05/07/2021 - 10:00

Brownes fined $22,000

05/07/2021 - 10:00

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WA dairy company Brownes has been hit with two infringements after failing to comply with a code that requires it to disclose the details of milk supply agreements.

Brownes fined $22,000
Brownes Dairy has paid $22,000 in penalties after failing to comply with the Dairy Code of Conduct.

Western Australian dairy company Brownes has been hit with two infringements after failing to comply with a code that requires it to disclose the details of milk supply agreements.

The infringement notices were issued by the Australian Competition and Consumer Commission, which alleged Brownes Food Operations (trading as Brownes) was not compliant with the Dairy Code of Conduct when publishing two standard form milk supply agreements on its website in June last year.

The code was introduced five months earlier to regulate conduct between milk processors and farmers, with the aim of improving clarity and transparency of trading agreements.

The ACCC alleged that Brownes did not comply with the code by not specifying a definite end date of the milk supply period for two agreements, allowing the company to “unilaterally vary the agreement in circumstances other than those specified in the Dairy Code” and “without the variations being in writing”.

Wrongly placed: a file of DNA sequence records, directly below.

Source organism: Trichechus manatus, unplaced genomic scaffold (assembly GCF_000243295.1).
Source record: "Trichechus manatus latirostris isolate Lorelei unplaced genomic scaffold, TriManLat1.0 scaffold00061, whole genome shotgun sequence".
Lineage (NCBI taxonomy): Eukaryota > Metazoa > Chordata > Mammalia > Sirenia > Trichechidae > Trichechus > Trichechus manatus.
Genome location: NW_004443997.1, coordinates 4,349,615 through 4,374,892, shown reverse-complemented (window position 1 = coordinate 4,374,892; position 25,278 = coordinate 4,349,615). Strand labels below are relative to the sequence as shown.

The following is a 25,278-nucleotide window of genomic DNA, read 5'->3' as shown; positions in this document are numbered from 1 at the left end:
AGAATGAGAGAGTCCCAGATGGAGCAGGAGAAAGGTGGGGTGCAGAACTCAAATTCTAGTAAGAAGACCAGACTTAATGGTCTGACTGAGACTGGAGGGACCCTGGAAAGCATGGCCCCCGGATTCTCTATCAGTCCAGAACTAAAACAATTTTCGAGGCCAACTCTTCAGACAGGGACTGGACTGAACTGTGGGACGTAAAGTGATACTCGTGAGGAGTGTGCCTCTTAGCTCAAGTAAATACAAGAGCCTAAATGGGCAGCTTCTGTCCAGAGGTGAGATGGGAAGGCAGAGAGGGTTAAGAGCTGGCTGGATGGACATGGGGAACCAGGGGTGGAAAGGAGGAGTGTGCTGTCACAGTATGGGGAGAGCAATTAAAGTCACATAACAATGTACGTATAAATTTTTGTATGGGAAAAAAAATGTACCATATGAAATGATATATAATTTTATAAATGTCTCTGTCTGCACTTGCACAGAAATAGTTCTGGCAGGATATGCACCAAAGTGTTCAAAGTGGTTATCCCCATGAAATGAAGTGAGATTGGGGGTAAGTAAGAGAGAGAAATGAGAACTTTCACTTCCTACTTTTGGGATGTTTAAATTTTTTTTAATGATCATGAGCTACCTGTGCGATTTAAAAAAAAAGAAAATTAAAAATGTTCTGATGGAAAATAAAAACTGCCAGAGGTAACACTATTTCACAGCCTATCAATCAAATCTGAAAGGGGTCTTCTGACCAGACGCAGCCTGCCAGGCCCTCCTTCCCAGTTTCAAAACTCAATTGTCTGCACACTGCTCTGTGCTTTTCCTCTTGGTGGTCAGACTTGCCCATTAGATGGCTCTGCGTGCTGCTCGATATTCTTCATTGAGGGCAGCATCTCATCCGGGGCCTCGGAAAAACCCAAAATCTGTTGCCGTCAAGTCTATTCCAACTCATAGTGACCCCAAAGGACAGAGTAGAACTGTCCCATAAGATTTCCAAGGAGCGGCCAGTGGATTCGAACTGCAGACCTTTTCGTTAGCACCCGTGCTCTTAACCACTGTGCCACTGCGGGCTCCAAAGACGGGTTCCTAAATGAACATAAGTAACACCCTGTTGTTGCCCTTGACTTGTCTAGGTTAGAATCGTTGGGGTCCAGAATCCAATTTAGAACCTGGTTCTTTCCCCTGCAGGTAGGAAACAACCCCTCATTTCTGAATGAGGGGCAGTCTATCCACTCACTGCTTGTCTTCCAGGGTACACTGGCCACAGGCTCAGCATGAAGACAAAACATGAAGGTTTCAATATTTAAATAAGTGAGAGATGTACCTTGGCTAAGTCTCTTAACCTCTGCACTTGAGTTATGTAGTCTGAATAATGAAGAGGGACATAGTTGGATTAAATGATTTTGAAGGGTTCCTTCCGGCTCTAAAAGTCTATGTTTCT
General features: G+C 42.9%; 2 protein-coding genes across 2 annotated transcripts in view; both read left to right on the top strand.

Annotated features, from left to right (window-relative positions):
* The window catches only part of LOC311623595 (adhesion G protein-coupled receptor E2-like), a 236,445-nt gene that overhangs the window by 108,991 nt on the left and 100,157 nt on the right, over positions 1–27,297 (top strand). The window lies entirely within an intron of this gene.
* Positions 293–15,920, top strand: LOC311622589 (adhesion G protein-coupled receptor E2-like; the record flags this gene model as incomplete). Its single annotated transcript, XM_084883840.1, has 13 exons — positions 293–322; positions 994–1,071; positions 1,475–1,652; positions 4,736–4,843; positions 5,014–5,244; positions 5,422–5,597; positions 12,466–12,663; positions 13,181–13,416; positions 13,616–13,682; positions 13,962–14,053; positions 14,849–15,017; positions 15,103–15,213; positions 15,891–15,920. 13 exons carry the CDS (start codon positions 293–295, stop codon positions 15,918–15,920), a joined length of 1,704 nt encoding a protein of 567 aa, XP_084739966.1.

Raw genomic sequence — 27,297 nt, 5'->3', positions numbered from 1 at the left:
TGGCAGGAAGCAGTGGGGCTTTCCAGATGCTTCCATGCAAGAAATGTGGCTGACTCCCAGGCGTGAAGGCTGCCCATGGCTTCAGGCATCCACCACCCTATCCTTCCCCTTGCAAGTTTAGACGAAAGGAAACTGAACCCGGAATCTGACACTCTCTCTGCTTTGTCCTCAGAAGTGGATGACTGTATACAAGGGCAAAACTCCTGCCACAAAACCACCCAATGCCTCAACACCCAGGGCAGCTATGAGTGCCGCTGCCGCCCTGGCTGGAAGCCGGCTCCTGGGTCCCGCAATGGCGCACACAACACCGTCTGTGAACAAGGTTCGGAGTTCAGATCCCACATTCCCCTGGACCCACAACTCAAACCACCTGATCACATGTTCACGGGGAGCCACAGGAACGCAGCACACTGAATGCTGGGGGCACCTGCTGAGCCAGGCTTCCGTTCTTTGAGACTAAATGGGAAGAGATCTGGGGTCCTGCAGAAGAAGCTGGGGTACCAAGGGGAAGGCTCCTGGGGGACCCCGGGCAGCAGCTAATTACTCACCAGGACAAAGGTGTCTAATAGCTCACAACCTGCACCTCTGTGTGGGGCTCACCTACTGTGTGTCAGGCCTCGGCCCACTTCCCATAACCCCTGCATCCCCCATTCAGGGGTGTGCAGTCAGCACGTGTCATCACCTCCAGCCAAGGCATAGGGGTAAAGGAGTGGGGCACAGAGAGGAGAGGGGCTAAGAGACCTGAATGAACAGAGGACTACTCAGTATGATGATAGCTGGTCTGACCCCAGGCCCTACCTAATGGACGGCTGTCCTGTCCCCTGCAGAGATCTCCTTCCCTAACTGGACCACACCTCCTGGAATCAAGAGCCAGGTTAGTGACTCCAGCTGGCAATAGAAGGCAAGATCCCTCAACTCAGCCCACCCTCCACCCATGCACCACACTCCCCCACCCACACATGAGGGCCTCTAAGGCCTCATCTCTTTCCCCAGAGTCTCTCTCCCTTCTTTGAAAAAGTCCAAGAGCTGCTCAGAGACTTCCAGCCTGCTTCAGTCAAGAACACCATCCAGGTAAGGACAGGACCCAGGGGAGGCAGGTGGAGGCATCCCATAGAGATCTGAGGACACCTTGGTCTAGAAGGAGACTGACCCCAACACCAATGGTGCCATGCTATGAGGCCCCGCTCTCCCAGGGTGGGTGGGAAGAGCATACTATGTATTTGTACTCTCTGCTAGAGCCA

The regulator also noted Brownes could unilaterally reduce the minimum price for milk supplied under the agreements.

The ACCC’s deputy chair, Mick Keogh, said milk processors were required to comply with the dairy code, which came into effect in January last year, to give farmers certainty and transparency in relation to supply agreements.

“One of the requirements of the Dairy Code is that processors ensure their milk supply agreements are compliant before publishing them on their websites, and in this instance Brownes Dairy published two supply agreements that were allegedly non-compliant with the Code,” he said in a statement on Monday.

“Ensuring compliance with the Dairy Code remains an ACCC priority.

“We are continuing to assess agreements published on 1 June this year, and any identified breaches may result in the ACCC taking enforcement action where appropriate.”

Brownes, led by recently appointed chief executive Natalie Sarich-Dayton, has addressed the ACCC’s concerns in milk supply agreements published for the 2020-21 financial year.

The company has also written to farmers it has contracts with, advising them it “will only exercise its rights under existing agreements to the extent they are consistent with the terms of these new agreements”, the ACCC noted.

Founded in WA in 1886, Brownes is one of three major milk processors in the state and is supplied by 50 dairy farms in the South West.

The business is currently owned by Chinese consortium Australia Zhiran, which includes Shanghai Ground Food. 

The other major milk companies in WA are Lion-owned Masters and privately owned Harvey Fresh.

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